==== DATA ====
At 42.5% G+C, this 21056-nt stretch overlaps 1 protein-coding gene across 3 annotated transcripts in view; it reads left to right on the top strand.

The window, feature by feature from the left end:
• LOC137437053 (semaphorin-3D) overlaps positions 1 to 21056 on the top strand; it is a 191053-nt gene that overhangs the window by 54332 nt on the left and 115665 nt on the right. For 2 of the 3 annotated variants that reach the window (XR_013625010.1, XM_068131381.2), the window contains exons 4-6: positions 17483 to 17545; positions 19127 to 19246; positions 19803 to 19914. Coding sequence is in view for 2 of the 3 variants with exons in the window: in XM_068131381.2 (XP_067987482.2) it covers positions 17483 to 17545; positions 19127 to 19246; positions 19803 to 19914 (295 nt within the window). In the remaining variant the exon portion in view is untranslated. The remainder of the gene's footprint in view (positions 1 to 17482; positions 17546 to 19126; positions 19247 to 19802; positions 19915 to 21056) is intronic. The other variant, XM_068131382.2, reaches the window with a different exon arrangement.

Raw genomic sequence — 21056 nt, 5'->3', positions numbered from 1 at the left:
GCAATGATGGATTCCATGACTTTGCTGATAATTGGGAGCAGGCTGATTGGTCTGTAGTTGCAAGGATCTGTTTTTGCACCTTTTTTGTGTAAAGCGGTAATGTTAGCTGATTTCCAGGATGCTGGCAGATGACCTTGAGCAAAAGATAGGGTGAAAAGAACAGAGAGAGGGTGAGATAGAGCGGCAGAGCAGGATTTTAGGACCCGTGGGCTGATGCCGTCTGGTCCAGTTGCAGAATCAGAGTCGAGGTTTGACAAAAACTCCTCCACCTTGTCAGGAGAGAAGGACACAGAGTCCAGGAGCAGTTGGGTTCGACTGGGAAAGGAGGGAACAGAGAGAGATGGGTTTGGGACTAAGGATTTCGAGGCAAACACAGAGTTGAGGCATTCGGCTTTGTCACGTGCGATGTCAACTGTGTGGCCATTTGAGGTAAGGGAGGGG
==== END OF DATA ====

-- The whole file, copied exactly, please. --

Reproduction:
At 42.5% G+C, this 21056-nt stretch overlaps 1 protein-coding gene across 3 annotated transcripts in view; it reads left to right on the top strand.

The window, feature by feature from the left end:
• LOC137437053 (semaphorin-3D) overlaps positions 1 to 21056 on the top strand; it is a 191053-nt gene that overhangs the window by 54332 nt on the left and 115665 nt on the right. For 2 of the 3 annotated variants that reach the window (XR_013625010.1, XM_068131381.2), the window contains exons 4-6: positions 17483 to 17545; positions 19127 to 19246; positions 19803 to 19914. Coding sequence is in view for 2 of the 3 variants with exons in the window: in XM_068131381.2 (XP_067987482.2) it covers positions 17483 to 17545; positions 19127 to 19246; positions 19803 to 19914 (295 nt within the window). In the remaining variant the exon portion in view is untranslated. The remainder of the gene's footprint in view (positions 1 to 17482; positions 17546 to 19126; positions 19247 to 19802; positions 19915 to 21056) is intronic. The other variant, XM_068131382.2, reaches the window with a different exon arrangement.

Raw genomic sequence — 21056 nt, 5'->3', positions numbered from 1 at the left:
GCAATGATGGATTCCATGACTTTGCTGATAATTGGGAGCAGGCTGATTGGTCTGTAGTTGCAAGGATCTGTTTTTGCACCTTTTTTGTGTAAAGCGGTAATGTTAGCTGATTTCCAGGATGCTGGCAGATGACCTTGAGCAAAAGATAGGGTGAAAAGAACAGAGAGAGGGTGAGATAGAGCGGCAGAGCAGGATTTTAGGACCCGTGGGCTGATGCCGTCTGGTCCAGTTGCAGAATCAGAGTCGAGGTTTGACAAAAACTCCTCCACCTTGTCAGGAGAGAAGGACACAGAGTCCAGGAGCAGTTGGGTTCGACTGGGAAAGGAGGGAACAGAGAGAGATGGGTTTGGGACTAAGGATTTCGAGGCAAACACAGAGTTGAGGCATTCGGCTTTGTCACGTGCGATGTCAACTGTGTGGCCATTTGAGGTAAGGGAGGGG